This peer review discussion has been closed.
I've listed this article for peer review because it has a wide range of information regarding food but know it is still missing crutial details. I am looking for comments to improve the article from other editors.
Finetooth comments: This article is generally well-written and interesting. It takes on a gigantic subject which I think would be difficult to cover comprehensively even in a big series of related articles. Although I think the article is commendable, it's uneven in quality from section to section. I've tried to note some of the places that I think need copyediting or relatively minor spiffing, and I've made a few comments about more substantive matters.
- The lead should be a summary of the whole article. This lead is well-written but only summarizes parts of the article. A good rule of thumb is to include at least a mention of each of the main text sections. Missing any mention in the lead are commercial trade, famine, safety, legal definition, dietary problems, restaurants, and others. Even though you don't need to cram everything into the lead, this article is long enough to justify a lead of perhaps four full paragraphs. On the other hand, you might put off revising the lead until the main text sections have all become stable and more-or-less complete.
- A good rule of thumb for sourcing is to provide at least one source for every paragraph and to source every claim that has been questioned or is apt to be questioned, every direct quotation, and every set of statistics. The first paragraph of this section is unsourced even though it contains information that is not common knowledge. For example, many people would not know that Nori is an underwater plant eaten with sushi. Where does that information come from? Ditto for other unsourced paragraphs in the article.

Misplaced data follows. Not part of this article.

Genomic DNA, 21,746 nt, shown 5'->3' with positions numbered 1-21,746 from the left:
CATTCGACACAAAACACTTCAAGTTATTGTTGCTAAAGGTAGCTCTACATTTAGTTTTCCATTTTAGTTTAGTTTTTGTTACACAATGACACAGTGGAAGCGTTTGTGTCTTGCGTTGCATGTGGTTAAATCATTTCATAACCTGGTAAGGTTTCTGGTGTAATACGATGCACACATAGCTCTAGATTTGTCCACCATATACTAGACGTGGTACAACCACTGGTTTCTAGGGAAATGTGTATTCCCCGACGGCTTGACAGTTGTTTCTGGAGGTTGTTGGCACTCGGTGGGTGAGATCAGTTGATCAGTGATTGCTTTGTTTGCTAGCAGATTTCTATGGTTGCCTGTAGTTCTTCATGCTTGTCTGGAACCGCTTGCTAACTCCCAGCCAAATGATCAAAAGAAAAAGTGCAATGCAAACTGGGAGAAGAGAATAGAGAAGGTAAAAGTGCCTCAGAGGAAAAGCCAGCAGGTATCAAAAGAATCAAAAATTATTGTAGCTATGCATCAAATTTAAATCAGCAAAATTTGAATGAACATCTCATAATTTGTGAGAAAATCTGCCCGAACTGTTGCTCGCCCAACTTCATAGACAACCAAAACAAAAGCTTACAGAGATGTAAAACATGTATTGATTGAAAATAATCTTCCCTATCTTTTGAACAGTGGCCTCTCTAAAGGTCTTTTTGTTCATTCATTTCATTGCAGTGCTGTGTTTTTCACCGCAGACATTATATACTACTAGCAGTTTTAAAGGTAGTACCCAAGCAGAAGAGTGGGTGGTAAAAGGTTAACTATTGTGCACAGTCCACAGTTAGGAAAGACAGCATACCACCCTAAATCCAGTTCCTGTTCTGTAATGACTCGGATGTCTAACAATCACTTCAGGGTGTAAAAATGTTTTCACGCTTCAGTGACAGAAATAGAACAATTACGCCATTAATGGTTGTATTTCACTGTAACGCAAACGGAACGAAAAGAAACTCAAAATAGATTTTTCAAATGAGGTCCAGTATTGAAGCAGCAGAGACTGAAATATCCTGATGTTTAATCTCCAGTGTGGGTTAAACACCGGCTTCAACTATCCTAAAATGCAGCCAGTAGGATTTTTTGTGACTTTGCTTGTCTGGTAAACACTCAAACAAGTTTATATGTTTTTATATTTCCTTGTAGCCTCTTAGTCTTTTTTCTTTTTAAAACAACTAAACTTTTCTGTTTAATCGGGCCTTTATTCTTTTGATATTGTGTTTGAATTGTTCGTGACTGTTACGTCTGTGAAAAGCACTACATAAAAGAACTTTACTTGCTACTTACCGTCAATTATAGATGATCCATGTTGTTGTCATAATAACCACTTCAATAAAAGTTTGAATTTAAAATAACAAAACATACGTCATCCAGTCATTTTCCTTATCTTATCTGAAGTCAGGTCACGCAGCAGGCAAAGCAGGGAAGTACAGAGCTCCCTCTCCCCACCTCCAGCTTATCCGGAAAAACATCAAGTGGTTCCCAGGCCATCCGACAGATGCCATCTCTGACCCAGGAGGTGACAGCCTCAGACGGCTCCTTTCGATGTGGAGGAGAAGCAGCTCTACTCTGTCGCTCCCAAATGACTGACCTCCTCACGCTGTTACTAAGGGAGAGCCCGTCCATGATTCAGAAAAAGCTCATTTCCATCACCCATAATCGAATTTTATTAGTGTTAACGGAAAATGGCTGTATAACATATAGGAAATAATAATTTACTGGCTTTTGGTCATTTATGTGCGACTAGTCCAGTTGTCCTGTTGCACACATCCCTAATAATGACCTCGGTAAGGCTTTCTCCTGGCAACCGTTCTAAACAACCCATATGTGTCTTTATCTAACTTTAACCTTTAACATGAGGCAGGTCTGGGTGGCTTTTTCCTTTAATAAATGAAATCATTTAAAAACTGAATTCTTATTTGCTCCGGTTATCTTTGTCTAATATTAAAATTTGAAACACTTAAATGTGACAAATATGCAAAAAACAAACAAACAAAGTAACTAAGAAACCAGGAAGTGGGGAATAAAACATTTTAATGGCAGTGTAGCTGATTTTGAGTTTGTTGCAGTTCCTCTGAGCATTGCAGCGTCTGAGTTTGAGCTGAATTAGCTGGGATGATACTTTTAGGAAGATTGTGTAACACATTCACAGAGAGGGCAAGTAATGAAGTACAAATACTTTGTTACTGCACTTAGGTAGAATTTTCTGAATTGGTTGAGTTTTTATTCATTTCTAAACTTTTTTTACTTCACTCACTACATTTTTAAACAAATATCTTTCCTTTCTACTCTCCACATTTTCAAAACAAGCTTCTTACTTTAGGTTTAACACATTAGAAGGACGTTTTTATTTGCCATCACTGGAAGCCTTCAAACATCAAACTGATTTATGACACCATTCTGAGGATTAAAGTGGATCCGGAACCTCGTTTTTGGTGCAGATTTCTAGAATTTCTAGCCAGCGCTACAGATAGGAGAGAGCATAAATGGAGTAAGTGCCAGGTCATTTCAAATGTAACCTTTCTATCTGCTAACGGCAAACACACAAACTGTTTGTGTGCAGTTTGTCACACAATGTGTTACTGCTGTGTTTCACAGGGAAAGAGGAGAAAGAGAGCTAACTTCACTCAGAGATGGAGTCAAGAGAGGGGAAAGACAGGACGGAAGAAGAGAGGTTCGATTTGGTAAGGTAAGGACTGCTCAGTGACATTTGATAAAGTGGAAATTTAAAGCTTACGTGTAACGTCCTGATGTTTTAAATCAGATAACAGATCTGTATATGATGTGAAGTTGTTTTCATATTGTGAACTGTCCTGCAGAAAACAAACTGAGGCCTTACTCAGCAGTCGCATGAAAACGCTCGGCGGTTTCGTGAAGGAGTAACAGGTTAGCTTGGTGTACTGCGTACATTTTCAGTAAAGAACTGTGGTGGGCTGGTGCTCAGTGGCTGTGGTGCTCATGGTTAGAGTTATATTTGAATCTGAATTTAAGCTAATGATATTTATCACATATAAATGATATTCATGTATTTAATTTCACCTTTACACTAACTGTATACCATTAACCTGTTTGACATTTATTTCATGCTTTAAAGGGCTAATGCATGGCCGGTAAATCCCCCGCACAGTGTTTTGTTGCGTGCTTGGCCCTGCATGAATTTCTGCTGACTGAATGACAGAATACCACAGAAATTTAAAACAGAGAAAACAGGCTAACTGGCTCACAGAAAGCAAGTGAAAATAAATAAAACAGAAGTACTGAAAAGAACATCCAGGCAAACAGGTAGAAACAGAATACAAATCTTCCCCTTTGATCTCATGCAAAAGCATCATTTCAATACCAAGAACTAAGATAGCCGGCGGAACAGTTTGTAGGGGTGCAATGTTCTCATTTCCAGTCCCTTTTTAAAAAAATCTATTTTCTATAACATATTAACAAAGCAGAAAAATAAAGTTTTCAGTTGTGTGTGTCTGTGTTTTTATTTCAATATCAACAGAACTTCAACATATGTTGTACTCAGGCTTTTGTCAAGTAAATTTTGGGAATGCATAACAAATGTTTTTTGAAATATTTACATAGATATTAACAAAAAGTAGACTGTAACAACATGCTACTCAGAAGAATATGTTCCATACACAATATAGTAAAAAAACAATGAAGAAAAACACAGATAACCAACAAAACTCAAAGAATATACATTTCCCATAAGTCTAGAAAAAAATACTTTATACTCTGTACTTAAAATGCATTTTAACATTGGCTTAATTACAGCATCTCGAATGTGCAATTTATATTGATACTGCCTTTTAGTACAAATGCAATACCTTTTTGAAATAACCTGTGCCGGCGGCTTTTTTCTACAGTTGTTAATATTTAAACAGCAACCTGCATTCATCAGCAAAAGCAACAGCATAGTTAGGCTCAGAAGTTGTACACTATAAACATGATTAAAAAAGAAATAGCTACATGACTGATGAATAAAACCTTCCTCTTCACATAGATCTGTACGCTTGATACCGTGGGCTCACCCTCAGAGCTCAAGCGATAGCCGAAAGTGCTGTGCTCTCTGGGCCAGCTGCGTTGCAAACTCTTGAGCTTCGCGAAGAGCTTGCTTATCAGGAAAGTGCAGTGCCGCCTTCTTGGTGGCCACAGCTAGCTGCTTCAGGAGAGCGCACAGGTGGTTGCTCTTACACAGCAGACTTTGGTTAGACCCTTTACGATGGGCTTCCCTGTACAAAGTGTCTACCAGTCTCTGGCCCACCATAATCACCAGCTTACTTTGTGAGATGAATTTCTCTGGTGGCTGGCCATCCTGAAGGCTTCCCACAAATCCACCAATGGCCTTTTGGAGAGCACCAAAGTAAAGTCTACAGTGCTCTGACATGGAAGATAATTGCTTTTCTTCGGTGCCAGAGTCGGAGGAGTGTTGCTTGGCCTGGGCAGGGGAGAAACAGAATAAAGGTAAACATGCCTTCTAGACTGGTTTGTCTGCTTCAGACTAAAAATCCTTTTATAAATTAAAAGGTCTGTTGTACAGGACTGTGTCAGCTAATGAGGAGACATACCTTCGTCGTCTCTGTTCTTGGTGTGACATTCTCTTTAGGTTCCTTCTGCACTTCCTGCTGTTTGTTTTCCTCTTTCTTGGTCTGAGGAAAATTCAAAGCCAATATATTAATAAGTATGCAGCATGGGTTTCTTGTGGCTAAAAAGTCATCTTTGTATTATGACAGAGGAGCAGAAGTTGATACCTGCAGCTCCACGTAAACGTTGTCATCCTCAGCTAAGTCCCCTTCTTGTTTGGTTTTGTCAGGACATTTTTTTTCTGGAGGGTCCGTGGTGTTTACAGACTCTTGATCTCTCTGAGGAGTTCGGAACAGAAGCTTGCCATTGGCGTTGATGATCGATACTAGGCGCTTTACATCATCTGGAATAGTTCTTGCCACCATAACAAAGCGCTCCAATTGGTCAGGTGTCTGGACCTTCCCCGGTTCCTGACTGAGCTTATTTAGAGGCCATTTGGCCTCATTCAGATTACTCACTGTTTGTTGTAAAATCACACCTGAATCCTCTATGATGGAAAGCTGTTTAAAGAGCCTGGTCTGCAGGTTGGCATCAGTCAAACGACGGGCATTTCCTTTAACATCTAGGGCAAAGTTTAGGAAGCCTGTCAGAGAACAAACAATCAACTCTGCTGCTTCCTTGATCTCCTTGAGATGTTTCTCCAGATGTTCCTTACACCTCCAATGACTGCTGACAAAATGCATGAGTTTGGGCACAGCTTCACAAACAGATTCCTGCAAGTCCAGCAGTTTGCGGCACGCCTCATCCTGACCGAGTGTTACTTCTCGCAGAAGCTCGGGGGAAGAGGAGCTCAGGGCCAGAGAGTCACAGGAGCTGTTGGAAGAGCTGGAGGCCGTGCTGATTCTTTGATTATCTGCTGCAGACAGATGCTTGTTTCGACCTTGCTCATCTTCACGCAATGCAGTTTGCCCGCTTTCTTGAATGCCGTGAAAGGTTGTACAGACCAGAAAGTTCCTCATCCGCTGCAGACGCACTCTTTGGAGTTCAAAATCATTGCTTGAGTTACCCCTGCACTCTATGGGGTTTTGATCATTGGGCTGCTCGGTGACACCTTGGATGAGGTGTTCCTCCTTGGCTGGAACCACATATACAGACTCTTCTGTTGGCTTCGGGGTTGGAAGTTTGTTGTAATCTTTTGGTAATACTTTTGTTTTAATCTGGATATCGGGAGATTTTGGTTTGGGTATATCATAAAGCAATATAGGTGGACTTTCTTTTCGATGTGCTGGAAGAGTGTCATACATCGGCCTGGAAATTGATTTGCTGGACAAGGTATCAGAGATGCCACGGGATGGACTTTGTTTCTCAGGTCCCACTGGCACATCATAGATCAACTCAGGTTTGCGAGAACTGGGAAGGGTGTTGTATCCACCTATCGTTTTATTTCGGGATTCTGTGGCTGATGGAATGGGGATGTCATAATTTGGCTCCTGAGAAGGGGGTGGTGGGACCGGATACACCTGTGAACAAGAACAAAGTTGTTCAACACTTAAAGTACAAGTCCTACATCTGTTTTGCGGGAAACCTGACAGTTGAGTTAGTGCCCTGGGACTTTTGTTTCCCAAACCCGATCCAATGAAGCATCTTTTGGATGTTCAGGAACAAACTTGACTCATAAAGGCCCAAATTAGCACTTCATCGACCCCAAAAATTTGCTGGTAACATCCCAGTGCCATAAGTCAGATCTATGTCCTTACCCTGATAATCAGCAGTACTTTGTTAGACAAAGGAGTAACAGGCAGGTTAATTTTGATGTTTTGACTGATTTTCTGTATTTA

- "Complex carbs are long chains and thus do not have the sweet taste." - "Carbohydrates" rather than "carbs"? Also, "long chains" needs a brief explanation, possibly an illustration.
- "Artificial sweeteners such as sucralose are used to mimic the sugar molecule, giving one the sense of sweet, without the calories." - Wikipedia avoids self-references such as "one" in this sentence. The problem is usually easy to avoid by re-casting the sentence; e.g., "Artificial sweeteners such as sucralose are used to mimic the sugar molecule to create the sense of sweet without the calories." Ditto for other sentences in the article that use "one" as a pronoun.
Cooking equipment Done
- "Different cuisines will use different types of ovens, for example Indian culture uses a Tandoor oven is a cylindrical clay oven which operates at a single high temperature... ". - Words missing?
- The proofreading seems to have broken down in this section. I fixed a few things at the beginning, but the sentence noted above is mixed up, and "cook-tops are used to heat vessels placed on top of the heat source, such as a sauté pan, sauce pot, frying pan, pressure cooker, etc." starts with a lower-case letter, and the list of pans and pots seems to illogically modify "source". The next sentence repeats the word "method" four times. On the other hand, the examples of cooking methods are good as are the illustrations.
International exports and imports